Perhaps they thought no-one would question their involvement with the Olympics after so many years. (Why has it taken this long incidentally?)

Welcome to a world where scrutiny never dies.

What also seems to be missing from events in London is a very clear and assertive principle for involvement by the IOC. IOC President Jacques Rogge simply says in the Brandchannel article that they were “aware” of the Bhopal tragedy. What exactly does “aware” mean? And what influence did “aware” have on their decision? How long have they been “aware”? And have they ever done anything about their awareness?

I’m disquieted by what I read. In the newspaper article Rogge is quoted as saying that the IOC only enters into partnerships with organizations which the IOC believes work in accordance with the values of the Olympic movement.

“Dow is a global leader in its field of business and is committed to good corporate citizenship,” he is quoted as writing to the Indian Olympic Committee. “The company has supported the Olympic Movement for over 30 years, providing support and bringing industry-leading expertise and innovation to the Games.”

Spot the subjectivity in both these statements. Once again, it is a cautionary tale for all brand owners and managers. I interpret Mr Rogge’s statement as saying that as long as the IOC believes an organisation aligns with its own values, it will work with them. And while Dow may be committed to “good corporate citizenship”, it seems to be Dow who decides on the calibre of their own citizenship.

Unfortunately, for both organisations, you don’t get to referee your own corporate reputation. So while both Dow and the IOC may be satisfied with their actions, that does not mean they are exempt from criticism. Meeting your own criteria for comfort is not enough in a world where everyone gets to form and post an opinion.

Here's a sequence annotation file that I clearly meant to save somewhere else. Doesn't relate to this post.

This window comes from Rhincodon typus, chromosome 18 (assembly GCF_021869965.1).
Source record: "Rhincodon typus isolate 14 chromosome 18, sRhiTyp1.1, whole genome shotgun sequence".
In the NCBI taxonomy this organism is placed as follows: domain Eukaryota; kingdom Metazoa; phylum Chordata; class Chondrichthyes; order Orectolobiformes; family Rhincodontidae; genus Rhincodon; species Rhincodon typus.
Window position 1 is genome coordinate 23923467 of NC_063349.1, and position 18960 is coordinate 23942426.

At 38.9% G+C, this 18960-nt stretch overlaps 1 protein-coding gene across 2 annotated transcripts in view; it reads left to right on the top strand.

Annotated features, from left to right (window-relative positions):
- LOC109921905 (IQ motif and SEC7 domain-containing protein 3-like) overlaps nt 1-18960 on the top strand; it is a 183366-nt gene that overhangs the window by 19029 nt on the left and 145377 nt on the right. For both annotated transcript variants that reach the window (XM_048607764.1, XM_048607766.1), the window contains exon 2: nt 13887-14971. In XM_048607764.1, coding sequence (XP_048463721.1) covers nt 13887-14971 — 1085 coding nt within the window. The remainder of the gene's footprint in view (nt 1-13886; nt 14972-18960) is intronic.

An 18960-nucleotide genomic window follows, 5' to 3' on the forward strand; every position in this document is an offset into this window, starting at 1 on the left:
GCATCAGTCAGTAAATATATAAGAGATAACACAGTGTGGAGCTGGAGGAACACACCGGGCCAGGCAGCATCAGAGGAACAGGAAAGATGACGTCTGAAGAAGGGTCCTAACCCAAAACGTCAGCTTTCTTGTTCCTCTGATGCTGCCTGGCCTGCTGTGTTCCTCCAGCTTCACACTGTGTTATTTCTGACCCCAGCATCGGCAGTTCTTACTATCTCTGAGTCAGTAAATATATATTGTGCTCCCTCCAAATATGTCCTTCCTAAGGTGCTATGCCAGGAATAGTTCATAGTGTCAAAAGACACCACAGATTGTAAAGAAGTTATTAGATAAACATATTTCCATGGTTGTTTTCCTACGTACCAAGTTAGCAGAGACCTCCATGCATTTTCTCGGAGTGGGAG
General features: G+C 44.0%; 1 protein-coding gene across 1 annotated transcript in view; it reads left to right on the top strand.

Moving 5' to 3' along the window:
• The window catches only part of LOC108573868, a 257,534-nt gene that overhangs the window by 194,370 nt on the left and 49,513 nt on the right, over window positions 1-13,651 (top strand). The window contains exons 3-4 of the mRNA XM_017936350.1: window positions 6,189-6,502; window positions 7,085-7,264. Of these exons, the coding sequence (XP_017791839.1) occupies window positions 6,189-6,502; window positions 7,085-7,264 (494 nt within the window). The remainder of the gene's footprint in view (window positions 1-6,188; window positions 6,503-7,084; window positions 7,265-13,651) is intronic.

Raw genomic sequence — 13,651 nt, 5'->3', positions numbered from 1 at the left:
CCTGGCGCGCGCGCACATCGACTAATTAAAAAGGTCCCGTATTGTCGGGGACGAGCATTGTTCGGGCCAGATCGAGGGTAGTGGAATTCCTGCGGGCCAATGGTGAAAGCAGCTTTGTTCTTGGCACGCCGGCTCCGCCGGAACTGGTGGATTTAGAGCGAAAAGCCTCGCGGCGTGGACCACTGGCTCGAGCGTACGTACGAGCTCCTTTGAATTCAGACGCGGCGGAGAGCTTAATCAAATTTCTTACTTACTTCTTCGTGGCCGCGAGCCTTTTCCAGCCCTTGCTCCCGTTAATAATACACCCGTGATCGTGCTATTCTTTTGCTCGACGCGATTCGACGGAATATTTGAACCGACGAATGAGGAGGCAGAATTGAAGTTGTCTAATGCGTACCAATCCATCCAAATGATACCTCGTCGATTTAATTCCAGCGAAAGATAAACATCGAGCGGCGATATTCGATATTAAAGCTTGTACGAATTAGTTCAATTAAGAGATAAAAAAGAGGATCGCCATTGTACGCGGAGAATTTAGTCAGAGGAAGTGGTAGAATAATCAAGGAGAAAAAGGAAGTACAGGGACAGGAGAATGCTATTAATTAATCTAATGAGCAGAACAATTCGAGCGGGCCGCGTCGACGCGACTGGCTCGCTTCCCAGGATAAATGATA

Then there’s the reference in his letter to the long-running nature of the relationship between the IOC and Dow, and the fact that, according to the newspaper article, Dow only became involved after Olympic officials had scrapped plans for the wrap because its price had been deemed too expensive at a time of economic austerity.

How do you read all that?

For all these reasons, and despite talk of standards and values and legal justification, I have to question the brand case for Dow’s high profile involvement. What are they hoping to achieve?

More particularly, where is their involvement in the debate raging around them? If they believe they are right, why are they not more engaged socially in this discussion? I would have thought that the questions being asked now, by the Indian Olympic Committee, by Amnesty International and by others, are working to undermine the very “good corporate citizenship” status that Dow must have set, surely, as one of its objectives. They have a right – maybe even an obligation – to defend that. Yes, they’re paying for something that might not have been affordable otherwise, but the cost to their own brand and to their own reputation could be very high indeed if this matter continues to escalate.

Leaving it to others to speak on their behalf is not a strategy I would have recommended. It implies they don’t have answers – or, at the very least, that they are not prepared to answer the concerns of their critics. That’s a vacuum. And vacuums will always be filled. By you, or by those who will speak over you or in your stead if you do not respond.

As for the IOC, why are they supporting Dow? I hope the sponsorship selectors did indeed carefully and objectively assess Dow’s involvement against their values, as they say they do with each partner, and that they didn’t just take the money because of a funding shortfall. I hope they can prove that if required, for the sake of the five rings brand as much as anything else. Sorry to be so frank. But if that were not the case, it would be a serious blow to the integrity, and therefore the likeability, of the Olympic brand.

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  1. Great post Mark. Very thoughtful. You make two particularly good points: that Dow purchased ALL the assets of Union Carbide – including ‘badwill’, and the concept that scrutiny never dies. So indeed, Dow shouldn’t be surprised at the antagonism coming its way.
    But neither should it simply give in to the ‘scrutiny’. Scrutiny never dies because it is driven by the same human passions and frailties that create corporate, personal and political cock-ups. Those making the criticisms of Dow are emotionally and professional vested in the issue of “Union Carbide” and Bophal.